In the Buddhist model, negative karma is marked by excessive anger, greed and delusion, which are called the Three Poisons. Negative karma seems to have gripped our world, leading to despair, suffering, famine, and disease. We all carry the seeds for fatal illnesses, since our genes are not perfect. The negativity in the world degrades everyone's lives.
Who will help us? Beings in hells certainly won't help us. Such beings that there because of overwhelmingly bad karma; their unfortunate existence matched their bad attitude. Animals will not help us, especially since we are creating more suffering for them, which is a karmic debt on our part. Beings in celestial realms will not come to our aide. They cannot exist in a realm like ours, overrun by anger, greed, and delusion. We can't pass the buck; resolution is up to everyone of us. However, karma is not about simple rules, so exceptions happen.
I think we need to embrace the Three Antidotes: love, generosity, and wisdom. This can only be done in a mindful life, using meditation (dhyana,) and contemplation (samadhi.) We are not alone in this endeavor, since we have each other, and our universe is probably filled with similar beings. While celestial beings will not directly help us, their advanced wisdom is available to people using higher meditation practices. Tibetans have documented this in numerous volumes.
I get tired if I do things the wrong way repeatedly, but I see a world culture that seems to be stuck in repeating or destructive cycles. There is never a war to end all wars, just serial wars. We need to stop reinventing the wheel in countless, frustrating episodes of life. Where is the wisdom of memory and history? Our advanced knowledge can show us how senseless and contrived all the battles of past times actually were, but we seem ignorant about the causes of present wars. I don't easily forget, but our society seems to have a shortness of memory. Ultimate truth can only be gained by contemplation, not getting stuck in cultural processes. Fear can keep beings stuck in uncomfortable lives, but dealing with inconvenience is the road to enlightenment.
I have also observed that intangibles seem to be more real than tangibles. When I die, I will leave all my material possessions behind, but my pain and conflicts will go with me.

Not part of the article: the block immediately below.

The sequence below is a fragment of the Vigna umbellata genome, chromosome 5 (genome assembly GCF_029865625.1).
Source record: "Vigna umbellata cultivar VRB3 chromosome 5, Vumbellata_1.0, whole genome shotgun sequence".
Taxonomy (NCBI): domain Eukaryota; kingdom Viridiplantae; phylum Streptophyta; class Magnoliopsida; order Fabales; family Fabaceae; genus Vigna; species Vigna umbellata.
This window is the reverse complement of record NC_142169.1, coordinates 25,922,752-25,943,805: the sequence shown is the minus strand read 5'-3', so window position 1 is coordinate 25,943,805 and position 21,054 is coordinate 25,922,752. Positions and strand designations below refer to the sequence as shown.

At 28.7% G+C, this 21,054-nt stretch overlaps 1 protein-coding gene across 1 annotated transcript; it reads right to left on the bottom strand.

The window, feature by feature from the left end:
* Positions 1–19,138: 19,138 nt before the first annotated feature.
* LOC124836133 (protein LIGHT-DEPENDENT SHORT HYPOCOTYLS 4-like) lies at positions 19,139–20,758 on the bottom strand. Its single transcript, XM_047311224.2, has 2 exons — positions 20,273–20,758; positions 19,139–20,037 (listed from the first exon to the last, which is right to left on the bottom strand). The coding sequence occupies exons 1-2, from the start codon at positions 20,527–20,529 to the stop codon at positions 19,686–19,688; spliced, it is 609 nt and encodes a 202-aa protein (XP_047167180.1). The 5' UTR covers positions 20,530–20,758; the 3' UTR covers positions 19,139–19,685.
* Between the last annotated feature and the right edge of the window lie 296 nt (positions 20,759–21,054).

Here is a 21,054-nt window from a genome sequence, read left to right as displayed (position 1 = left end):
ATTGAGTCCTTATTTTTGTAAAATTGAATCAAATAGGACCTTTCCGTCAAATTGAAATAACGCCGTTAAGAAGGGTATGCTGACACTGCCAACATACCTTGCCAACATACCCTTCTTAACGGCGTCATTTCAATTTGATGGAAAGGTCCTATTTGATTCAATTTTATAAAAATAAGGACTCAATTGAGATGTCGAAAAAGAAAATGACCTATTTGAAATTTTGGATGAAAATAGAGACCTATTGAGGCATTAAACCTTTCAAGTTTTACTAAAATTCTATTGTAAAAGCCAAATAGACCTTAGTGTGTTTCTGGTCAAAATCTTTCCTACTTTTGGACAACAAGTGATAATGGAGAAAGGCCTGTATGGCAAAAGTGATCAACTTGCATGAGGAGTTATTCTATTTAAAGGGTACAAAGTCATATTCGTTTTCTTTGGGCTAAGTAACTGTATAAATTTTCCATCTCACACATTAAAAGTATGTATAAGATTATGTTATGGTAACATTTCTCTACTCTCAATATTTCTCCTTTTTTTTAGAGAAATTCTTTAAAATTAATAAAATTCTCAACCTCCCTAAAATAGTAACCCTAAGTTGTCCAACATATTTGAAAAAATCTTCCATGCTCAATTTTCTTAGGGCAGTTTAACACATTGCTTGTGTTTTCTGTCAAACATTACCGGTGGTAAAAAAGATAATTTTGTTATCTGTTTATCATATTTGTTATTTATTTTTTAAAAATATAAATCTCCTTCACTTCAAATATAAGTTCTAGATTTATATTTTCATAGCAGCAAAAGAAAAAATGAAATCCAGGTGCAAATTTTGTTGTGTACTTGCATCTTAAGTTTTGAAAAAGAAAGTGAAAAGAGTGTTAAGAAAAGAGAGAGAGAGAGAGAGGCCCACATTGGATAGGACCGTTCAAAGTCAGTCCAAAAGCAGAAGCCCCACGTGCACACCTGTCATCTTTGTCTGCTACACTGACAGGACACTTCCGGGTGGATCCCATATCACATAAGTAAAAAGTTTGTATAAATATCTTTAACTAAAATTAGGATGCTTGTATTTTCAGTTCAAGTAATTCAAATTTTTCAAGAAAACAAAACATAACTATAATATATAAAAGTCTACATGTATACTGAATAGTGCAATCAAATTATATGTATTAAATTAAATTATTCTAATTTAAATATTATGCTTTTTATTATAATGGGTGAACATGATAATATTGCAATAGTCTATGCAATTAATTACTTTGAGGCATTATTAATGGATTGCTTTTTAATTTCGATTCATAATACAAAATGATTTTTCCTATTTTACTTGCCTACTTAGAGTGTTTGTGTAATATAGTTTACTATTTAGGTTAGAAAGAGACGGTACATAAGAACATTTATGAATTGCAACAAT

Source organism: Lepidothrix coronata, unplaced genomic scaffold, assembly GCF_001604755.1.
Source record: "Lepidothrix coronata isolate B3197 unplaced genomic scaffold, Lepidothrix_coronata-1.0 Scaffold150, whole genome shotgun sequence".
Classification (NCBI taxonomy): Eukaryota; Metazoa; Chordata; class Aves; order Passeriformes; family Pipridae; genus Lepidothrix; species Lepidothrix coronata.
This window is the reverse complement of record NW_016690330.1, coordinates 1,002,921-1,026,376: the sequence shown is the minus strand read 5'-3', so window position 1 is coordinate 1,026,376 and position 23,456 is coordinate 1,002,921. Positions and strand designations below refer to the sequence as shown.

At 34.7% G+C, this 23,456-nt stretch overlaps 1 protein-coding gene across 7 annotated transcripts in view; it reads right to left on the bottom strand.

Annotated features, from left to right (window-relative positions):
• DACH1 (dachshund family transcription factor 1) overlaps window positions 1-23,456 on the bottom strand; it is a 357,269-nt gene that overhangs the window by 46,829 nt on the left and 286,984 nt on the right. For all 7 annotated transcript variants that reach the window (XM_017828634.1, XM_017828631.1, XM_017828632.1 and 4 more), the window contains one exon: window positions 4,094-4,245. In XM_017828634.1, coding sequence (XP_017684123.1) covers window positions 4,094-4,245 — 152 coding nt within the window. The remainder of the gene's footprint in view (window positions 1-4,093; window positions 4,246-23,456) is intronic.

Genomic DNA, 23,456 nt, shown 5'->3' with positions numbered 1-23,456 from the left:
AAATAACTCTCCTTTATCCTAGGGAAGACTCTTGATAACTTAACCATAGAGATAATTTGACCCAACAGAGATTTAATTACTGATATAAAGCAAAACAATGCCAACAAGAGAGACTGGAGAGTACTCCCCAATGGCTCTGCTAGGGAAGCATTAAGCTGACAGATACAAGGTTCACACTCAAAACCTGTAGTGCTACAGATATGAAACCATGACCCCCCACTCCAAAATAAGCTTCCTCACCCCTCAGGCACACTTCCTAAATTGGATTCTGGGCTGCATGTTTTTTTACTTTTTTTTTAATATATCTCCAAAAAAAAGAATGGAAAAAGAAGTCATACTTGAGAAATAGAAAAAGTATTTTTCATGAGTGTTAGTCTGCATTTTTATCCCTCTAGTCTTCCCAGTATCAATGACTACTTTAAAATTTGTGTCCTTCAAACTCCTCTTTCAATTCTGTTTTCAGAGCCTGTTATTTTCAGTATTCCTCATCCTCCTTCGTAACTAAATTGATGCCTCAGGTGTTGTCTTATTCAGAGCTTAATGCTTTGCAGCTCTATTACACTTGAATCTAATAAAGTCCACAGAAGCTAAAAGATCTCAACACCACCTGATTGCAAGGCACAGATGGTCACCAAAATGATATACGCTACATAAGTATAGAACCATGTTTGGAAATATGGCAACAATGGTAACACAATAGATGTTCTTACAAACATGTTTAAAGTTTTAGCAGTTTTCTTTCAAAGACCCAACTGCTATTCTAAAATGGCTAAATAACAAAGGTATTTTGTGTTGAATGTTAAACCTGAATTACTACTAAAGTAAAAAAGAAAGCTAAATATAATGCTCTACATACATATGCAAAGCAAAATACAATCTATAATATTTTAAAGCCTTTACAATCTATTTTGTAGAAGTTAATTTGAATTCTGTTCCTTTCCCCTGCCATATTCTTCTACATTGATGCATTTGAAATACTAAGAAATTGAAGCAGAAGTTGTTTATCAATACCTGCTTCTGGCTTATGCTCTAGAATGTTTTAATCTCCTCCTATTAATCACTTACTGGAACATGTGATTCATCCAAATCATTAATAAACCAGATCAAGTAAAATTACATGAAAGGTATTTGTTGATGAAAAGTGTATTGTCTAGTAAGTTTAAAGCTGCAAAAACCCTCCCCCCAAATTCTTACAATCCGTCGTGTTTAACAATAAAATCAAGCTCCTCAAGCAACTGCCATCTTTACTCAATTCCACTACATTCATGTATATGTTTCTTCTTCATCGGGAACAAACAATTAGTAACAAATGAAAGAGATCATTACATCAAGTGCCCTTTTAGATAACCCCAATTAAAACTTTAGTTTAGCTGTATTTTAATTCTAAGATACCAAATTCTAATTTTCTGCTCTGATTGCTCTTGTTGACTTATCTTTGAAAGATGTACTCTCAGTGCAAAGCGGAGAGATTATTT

Hope can spring from recognizing alternate possibilities to destructive behaviors. Controlling anger should be like a prime directive. I believe we also have spirit guides in our midst who are called bodhisattvas, human beings like us, but more advanced in wisdom. Some bodhisattvas are tracked by religious groups, but most are not. Some leave instructions how to find their rebirth in a new life. They are identified as infants, by picking out their predecessor's possessions from an assortment of gifts. Bodhisattvas are like angels without wings, who help us by example, but do not save us.
I think Jesus the Christ was a bodhisattva. Notice that Persians brought the Christ-child gifts to identify him. The Christ has probably returned many times, as either a man or a woman. Sex and gender are features of minds with bodies; karma only contains memories of both possibilities. I made a bodhisattva vow, to return to help others. Perhaps, in a not-so-distant age, my returning karma will impart much-needed wisdom to our struggling planet.
I have tried to express what Buddhist philosophers explain repeatedly cannot be put into words. These concepts were borne of my personal suffering. Even if what I say seems far-fetched, I think my advice is meaningful, People should use meditation and contemplation first for themselves, before they can even think of helping others.